and feeding their families. There are no “I don’t think you should cut easy cuts,” Wheeler said. everything the same amount. Both Wheeler and Rubino agree that Some departments are padded students will be affected most by the more than others,” Griffith said. shortage of money, with larger class Wheeler thinks the budget sizes, less technology and less money cut goes back to the economic for new materials. downturn and people not putting “Larger class sizes means less money back into the economy. individualized attention for students,” Along with low taxes, the state is Rubino said. in a tight money situation. Superintendent Nancy Sebring “Everyone expects superior believes that a service if taxes are low. We cut this size is need to be realistic, costs My biggest concern is devastating to any will be higher,” Wheeler we have to ask more of school district. said. people. Hard working Since 2005, this is Athletically, needs will teachers to take on be prioritized. Only the the fifth across-themore work. board cut, totaling most crucial needs are -Superintendent Nancy tapped for new purchases. to $55 million in total cuts. Sebring Rubino feels that the “My biggest future of Iowa is at stake, concern is we have to ask more of but that education won’t be people. Hard working teachers to take sacrificed. on more work. Next year’s classes will “The uncertainty is kind of get larger and we may not offer as many scary for everyone but we’ve got electives,” Sebring said. a strong staff, and we’ll continue All state departments get the same to do the best for our students,” percentage cut from their budget. Math Rubino said. teacher Josh Griffith feels that each “No fat on the bones anymore, department has certain needs and that we’re now removing vital organs. there shouldn’t be one set percentage of We have to do more with less,” cuts. Sebring said.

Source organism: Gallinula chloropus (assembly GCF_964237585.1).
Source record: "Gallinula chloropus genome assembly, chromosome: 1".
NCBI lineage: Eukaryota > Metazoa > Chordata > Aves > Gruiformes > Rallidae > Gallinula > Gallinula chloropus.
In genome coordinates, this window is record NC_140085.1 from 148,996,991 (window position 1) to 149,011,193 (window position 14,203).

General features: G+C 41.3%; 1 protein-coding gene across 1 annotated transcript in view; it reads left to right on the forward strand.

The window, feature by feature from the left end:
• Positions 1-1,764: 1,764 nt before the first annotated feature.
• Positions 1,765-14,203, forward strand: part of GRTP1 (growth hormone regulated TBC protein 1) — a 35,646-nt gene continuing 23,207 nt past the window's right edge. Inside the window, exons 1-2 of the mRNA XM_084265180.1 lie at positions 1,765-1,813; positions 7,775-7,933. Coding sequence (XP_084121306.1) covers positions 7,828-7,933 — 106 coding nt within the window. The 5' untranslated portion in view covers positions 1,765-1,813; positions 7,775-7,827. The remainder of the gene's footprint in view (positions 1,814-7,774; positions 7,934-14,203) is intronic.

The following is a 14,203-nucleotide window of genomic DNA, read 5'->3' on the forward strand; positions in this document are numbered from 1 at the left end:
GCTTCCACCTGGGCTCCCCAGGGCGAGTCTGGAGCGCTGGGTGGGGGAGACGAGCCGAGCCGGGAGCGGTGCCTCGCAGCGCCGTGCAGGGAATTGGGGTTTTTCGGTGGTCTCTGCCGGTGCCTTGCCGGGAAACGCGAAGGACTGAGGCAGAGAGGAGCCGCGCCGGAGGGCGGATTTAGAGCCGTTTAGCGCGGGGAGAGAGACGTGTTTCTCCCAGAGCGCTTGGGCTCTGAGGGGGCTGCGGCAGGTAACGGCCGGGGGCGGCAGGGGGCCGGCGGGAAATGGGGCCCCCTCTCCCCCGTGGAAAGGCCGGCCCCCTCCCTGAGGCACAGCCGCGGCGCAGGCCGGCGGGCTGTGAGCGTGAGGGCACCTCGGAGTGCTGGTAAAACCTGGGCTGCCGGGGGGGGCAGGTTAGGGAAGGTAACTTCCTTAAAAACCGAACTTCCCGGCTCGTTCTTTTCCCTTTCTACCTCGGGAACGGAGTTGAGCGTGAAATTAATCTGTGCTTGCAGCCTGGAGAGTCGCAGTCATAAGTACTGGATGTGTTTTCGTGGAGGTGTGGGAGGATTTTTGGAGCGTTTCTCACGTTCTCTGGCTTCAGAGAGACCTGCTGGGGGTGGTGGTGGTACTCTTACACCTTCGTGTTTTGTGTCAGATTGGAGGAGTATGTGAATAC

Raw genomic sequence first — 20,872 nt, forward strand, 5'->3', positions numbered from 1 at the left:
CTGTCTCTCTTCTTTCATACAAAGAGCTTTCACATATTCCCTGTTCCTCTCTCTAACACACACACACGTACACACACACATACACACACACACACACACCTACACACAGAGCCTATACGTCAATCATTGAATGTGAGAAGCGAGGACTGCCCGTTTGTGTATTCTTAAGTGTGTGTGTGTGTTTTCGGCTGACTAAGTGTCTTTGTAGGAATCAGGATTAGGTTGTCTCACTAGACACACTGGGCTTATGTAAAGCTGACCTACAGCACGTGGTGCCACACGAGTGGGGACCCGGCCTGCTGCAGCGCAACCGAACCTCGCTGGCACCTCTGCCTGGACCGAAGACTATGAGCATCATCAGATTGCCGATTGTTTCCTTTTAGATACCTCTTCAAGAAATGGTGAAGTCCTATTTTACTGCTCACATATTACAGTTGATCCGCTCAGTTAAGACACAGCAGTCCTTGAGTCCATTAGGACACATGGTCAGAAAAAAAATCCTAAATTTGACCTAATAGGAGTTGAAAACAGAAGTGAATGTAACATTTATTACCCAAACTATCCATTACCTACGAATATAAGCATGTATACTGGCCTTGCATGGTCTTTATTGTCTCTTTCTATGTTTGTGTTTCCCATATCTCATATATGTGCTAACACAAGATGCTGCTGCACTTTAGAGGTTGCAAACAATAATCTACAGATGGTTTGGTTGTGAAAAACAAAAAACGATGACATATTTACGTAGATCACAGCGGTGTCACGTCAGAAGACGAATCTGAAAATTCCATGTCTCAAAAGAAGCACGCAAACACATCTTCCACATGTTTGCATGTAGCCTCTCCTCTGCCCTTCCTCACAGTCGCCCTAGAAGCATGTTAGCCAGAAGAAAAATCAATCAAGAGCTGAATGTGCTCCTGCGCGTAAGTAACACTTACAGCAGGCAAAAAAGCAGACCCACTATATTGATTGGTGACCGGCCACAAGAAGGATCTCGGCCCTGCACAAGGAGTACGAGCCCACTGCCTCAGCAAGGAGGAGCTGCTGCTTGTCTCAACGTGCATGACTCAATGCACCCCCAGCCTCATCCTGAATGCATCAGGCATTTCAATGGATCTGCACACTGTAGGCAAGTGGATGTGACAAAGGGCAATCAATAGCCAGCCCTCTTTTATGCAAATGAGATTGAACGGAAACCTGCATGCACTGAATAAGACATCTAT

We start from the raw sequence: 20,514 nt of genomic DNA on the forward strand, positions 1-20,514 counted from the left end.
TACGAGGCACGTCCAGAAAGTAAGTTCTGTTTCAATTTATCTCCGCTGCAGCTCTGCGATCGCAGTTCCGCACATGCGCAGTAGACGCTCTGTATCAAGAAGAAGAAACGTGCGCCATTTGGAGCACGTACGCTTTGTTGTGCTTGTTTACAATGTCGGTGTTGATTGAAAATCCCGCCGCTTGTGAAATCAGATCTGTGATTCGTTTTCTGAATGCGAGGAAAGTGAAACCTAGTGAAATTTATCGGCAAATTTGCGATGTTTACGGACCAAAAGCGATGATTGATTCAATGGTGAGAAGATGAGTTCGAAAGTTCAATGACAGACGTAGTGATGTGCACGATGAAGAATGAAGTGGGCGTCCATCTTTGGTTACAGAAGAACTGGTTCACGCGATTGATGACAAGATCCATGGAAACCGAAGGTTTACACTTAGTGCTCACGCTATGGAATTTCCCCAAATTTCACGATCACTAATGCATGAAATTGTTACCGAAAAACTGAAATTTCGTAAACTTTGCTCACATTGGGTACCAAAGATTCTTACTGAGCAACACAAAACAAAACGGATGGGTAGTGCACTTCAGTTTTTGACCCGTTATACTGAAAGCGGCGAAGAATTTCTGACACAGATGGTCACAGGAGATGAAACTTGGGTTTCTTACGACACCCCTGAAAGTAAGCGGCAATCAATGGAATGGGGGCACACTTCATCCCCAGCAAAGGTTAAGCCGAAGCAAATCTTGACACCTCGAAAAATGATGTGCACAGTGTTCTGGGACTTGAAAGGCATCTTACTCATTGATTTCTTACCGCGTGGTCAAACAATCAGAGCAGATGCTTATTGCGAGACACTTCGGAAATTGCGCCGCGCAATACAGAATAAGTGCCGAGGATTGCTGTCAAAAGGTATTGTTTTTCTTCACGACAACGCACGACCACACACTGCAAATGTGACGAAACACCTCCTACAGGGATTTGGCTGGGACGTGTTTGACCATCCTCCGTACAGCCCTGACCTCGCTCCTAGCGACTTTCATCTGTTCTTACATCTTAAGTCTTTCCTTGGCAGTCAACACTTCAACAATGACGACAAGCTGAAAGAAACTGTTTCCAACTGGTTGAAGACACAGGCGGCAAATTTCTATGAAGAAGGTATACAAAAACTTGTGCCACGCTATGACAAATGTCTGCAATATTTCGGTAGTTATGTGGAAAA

A new safe center for lesbian, gay, bisexual and transgender (LGBT) students opened downtown June 1. The center is considered a safe zone because anyone can come, not just the LGBT community. Administrator at the center Sandy Vopalka quit her job to run the center. “I felt like I had this nagging sensation to start something and figure out who’s voices aren’t being heard in the community and what I can do about it,” Vopalka said. Vopalka has been an “out” lesbian for 30 years and is proud of it. She doesn’t expect people that come to the center to be on the same level as her. “The goal of the center is to help people find stuff they can do and feel comfortable in the environment, we have many programs available including youth group which meets Thursday nights, various holiday events and many more groups for all ages,” Vopalka said. The center recently lost the funding due to the superior form of income ran into legal issues. “We are in fundraising mode and are asking for any donation anyone is willing to give, I plan on keeping this center open no matter how much it takes,” Vopalka said. “We have helped too many people in the community including talking between seven and ten people out of suicide.” The center hours are Monday through Saturday 12-6 and anyone is welcome to go. The center has wi-fi and many activities to do such as watch movies read and visit with people of the community. “ I just want people to come and see what we have to offer, if there is something we don’t have that they need we will do what it takes to provide that for them,” Vopalka said. “All they have to do is ask.”